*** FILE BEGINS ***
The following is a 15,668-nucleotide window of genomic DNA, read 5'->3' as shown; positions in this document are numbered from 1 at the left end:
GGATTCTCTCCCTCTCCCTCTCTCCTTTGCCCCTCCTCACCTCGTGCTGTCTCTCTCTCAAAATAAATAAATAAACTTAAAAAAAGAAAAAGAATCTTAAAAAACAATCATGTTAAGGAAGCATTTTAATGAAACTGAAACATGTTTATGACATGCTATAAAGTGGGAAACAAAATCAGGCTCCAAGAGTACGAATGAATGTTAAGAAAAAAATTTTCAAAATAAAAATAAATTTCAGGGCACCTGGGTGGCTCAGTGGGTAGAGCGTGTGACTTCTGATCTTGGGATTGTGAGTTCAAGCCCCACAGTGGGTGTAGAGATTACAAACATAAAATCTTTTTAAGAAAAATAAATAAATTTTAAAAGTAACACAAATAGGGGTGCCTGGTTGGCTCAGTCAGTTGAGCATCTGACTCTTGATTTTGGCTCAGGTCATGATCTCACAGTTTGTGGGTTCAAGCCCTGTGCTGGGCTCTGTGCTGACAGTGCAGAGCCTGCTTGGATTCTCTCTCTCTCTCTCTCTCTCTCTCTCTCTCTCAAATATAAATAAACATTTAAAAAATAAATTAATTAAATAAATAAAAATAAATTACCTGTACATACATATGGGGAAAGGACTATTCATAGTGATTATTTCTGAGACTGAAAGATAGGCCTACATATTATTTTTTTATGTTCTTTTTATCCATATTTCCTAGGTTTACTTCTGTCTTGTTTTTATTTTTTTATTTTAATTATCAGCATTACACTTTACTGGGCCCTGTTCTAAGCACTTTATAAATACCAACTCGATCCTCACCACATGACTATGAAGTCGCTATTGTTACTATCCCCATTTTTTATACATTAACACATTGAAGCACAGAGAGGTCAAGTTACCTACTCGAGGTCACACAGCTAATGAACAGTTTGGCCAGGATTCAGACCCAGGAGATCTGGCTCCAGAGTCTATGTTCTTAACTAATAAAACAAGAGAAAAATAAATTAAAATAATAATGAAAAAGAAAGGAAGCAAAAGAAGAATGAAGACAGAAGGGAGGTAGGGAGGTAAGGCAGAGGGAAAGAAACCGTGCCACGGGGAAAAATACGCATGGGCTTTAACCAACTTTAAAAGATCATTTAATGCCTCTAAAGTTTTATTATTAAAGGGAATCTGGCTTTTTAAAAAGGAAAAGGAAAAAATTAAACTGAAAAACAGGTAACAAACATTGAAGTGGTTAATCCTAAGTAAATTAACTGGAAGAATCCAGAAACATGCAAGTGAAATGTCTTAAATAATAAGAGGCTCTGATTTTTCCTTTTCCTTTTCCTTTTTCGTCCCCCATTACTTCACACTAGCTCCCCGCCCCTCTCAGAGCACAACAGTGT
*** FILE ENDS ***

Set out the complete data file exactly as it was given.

The following is a 15,668-nucleotide window of genomic DNA, read 5'->3' as shown; positions in this document are numbered from 1 at the left end:
GGATTCTCTCCCTCTCCCTCTCTCCTTTGCCCCTCCTCACCTCGTGCTGTCTCTCTCTCAAAATAAATAAATAAACTTAAAAAAAGAAAAAGAATCTTAAAAAACAATCATGTTAAGGAAGCATTTTAATGAAACTGAAACATGTTTATGACATGCTATAAAGTGGGAAACAAAATCAGGCTCCAAGAGTACGAATGAATGTTAAGAAAAAAATTTTCAAAATAAAAATAAATTTCAGGGCACCTGGGTGGCTCAGTGGGTAGAGCGTGTGACTTCTGATCTTGGGATTGTGAGTTCAAGCCCCACAGTGGGTGTAGAGATTACAAACATAAAATCTTTTTAAGAAAAATAAATAAATTTTAAAAGTAACACAAATAGGGGTGCCTGGTTGGCTCAGTCAGTTGAGCATCTGACTCTTGATTTTGGCTCAGGTCATGATCTCACAGTTTGTGGGTTCAAGCCCTGTGCTGGGCTCTGTGCTGACAGTGCAGAGCCTGCTTGGATTCTCTCTCTCTCTCTCTCTCTCTCTCTCTCTCTCAAATATAAATAAACATTTAAAAAATAAATTAATTAAATAAATAAAAATAAATTACCTGTACATACATATGGGGAAAGGACTATTCATAGTGATTATTTCTGAGACTGAAAGATAGGCCTACATATTATTTTTTTATGTTCTTTTTATCCATATTTCCTAGGTTTACTTCTGTCTTGTTTTTATTTTTTTATTTTAATTATCAGCATTACACTTTACTGGGCCCTGTTCTAAGCACTTTATAAATACCAACTCGATCCTCACCACATGACTATGAAGTCGCTATTGTTACTATCCCCATTTTTTATACATTAACACATTGAAGCACAGAGAGGTCAAGTTACCTACTCGAGGTCACACAGCTAATGAACAGTTTGGCCAGGATTCAGACCCAGGAGATCTGGCTCCAGAGTCTATGTTCTTAACTAATAAAACAAGAGAAAAATAAATTAAAATAATAATGAAAAAGAAAGGAAGCAAAAGAAGAATGAAGACAGAAGGGAGGTAGGGAGGTAAGGCAGAGGGAAAGAAACCGTGCCACGGGGAAAAATACGCATGGGCTTTAACCAACTTTAAAAGATCATTTAATGCCTCTAAAGTTTTATTATTAAAGGGAATCTGGCTTTTTAAAAAGGAAAAGGAAAAAATTAAACTGAAAAACAGGTAACAAACATTGAAGTGGTTAATCCTAAGTAAATTAACTGGAAGAATCCAGAAACATGCAAGTGAAATGTCTTAAATAATAAGAGGCTCTGATTTTTCCTTTTCCTTTTCCTTTTTCGTCCCCCATTACTTCACACTAGCTCCCCGCCCCTCTCAGAGCACAACAGTGT